I will be seeing old friends and making new ones (once we get over the awkward oh-yeah-I-know-you moment after we connect the avatar or handle to the face and name).

That is my proof. They are my metric.

Do you know that I have only met, maybe, half of the people who volunteer each week to run #WJCHAT. Never meet them outside of email, a collaborative document or Twitter chat.

These folks are my colleagues. They are my friends. They, too, are my proof… my metric.

Everyone in this diverse community is my argument proving that Social Media is an undeniably positive element in our modern lives.

And, my goal when Twitter life and real life merges later today, is to be present with this community of friends… and, on occasion, awkwardly look at my phone to see if I need to tweet out something.

Thank you for being part of this community. < cheesy >It’s been a positive element in my life.< /cheesy >

23 Dec

Introducing Forbes to Media Diversity


You can see more diverse journalists of color — of all ages — in this spreadsheet: http://diversify.journalismwith.me/. You can read about how this came about here: Crowdsourcing ‘web journalism rockstars of color’

01 Dec

What’s the story behind your Twitter avatar?

I asked people to share their story behind their Twitter avatar. Why did they select that particular image and how does it affect your “brand” at all. This was in connection to tonight’s #wjchat on branding.


A while back I wrote a post on the story behind people’s Twitter/Web handles. Here it is in case you missed it: What’s in a name? Backstories to some personal brands

03 Aug

What’s your role in correcting a retweeted hoax?

It happens to all of us, and last week it happened to me.

I got punked… by a hoax.

That study that claimed IE6 users have a lower IQ, as much as we may still feel like it’s true, was a fake.

I’ve been punked by hoaxes in the past, I’m sure, but the difference with this one is that I retweeted it and helped spread the misinformation. And, in turn, my tweet was retweeted a half dozen times.

Now, I didn’t know it was a hoax at the time. I have to admit, though, I immediately bought into it. Old browsers are hated by Web Developers. But when I shared it I was thinking it was “proof” rather than trying to willing lie to people.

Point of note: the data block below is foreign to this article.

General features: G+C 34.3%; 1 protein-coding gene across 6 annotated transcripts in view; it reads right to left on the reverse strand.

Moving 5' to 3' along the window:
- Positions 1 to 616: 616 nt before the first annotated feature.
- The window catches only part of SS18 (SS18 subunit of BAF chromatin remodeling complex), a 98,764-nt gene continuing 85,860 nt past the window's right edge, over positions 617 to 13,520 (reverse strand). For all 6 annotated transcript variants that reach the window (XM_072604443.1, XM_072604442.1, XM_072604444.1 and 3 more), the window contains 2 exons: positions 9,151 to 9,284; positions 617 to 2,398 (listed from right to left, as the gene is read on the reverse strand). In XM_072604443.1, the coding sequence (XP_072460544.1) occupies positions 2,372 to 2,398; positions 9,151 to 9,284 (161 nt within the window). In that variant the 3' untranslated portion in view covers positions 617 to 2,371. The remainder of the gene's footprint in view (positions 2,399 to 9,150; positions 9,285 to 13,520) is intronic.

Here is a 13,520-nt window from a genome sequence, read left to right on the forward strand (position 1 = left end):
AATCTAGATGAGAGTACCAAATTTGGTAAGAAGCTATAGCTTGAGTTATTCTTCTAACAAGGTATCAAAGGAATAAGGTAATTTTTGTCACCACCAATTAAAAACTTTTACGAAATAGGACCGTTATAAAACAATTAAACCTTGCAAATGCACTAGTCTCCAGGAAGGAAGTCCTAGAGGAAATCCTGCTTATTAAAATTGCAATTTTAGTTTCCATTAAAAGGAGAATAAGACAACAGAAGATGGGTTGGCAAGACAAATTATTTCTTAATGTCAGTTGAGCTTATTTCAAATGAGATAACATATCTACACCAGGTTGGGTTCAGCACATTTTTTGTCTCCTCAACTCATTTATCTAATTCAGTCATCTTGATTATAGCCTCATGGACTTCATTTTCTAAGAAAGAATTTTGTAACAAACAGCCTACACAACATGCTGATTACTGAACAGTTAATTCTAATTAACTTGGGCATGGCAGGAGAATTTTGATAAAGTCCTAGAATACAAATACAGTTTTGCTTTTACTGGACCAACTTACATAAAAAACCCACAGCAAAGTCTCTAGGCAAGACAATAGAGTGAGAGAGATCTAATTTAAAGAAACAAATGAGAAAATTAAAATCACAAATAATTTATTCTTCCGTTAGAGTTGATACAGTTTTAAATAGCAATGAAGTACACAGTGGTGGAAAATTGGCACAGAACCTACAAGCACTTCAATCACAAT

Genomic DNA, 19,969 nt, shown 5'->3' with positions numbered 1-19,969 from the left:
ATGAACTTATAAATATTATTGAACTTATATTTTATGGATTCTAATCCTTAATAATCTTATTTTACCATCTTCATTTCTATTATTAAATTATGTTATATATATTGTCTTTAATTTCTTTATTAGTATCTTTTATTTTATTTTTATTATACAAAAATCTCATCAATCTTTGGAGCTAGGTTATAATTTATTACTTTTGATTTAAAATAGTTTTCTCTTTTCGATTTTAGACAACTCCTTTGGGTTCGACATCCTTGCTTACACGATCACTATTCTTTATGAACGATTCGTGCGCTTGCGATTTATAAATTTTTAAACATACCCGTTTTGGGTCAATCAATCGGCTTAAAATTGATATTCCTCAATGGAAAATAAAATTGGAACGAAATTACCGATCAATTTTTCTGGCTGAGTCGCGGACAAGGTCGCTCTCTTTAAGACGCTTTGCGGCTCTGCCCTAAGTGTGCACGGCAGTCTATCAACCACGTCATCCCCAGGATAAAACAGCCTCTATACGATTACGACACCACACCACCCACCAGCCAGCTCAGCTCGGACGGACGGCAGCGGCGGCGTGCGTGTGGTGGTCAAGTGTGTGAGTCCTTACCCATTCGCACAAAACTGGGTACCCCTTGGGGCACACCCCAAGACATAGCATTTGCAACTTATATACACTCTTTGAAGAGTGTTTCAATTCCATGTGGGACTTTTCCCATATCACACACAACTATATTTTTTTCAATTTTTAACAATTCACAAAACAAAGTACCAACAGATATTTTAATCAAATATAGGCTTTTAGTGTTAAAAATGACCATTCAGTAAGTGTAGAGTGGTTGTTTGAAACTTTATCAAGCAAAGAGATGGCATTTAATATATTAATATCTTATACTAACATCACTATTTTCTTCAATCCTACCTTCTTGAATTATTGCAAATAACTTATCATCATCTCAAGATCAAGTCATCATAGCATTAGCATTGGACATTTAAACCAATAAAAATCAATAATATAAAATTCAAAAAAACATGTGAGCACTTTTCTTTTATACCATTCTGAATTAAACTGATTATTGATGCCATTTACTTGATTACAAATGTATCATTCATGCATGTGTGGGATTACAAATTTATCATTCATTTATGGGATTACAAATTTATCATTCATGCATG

In other words, I don’t think I committed a journalistic sin because I didn’t know it was fake at the time. Retweeting a rumor and treating it as fact, that’s a journalism sin… this was more a case of journalistic laziness, because in my heart “I knew it to be true.”

Typically, I read the links before I share them with others – not endorsements, per say, but informed sharing. In this case, I didn’t even question it and re-shared. (NOTE: I still believe there is something wrong with you if you are using IE6.)

Tim Carmody, who wrote the piece exposing the hoax for Wired, said it perfectly:


.@ One thing I talk about in the article is how these hoaxes 1) give us ammo in an argument & 2) confirm what we already think.
@tcarmody
Tim Carmody

While I didn’t commit a journalism sin, I did, knowing or not, participate in spreading this hoax. So, what is my responsibility now?

I went straight to the correction expert and asked Craig Silverman, of Regret the Error, for advice. His response:


@ @ You should message anyone who RT’d your incorrect RT to let them know it was a hoax. And ask them to spread word.
@CraigSilverman
Craig Silverman

My response:


@ Will do! And I’ll say two ‘Our Fathers’ … that’s the Catholic side of me. I can’t help it. // @
@webjournalist
Robert Hernandez

While not a sin, I still felt dirty. So much so, that I also posted a correction on Google+ and wrote this piece.

I’m happy to report, moments after I asked those who retweeted me to spread the corrected info, nearly all did.

What are your thoughts? How would you have corrected this “error?” Do you consider it an error?

21 Apr

Q&A with the mystery man behind #Quakebook

NOTE: Originally published on Online Journalism Review: http://www.ojr.org/ojr/people/webjournalist/201104/1964/

It’s been more than a month since a 9.0 magnitude earthquake rocked Japan, triggering a massive tsunami, the combination of which have killed thousands. And while the country is slowing putting itself together, under the looming dangers of a potential nuclear disaster, there are many organizations — and individuals — coming together to help in any way they can.

For this week’s post, I chatted with Our Man in Abiko, an international man of mystery behind #Quakebook, a crowdsourced project to help those affected by the devastation.

NOTE: The Q&A was done through e-mail over a course of a couple of weeks.

First, for those who don’t know about it, can you describe what the #Quakebook is, how it came about and your role?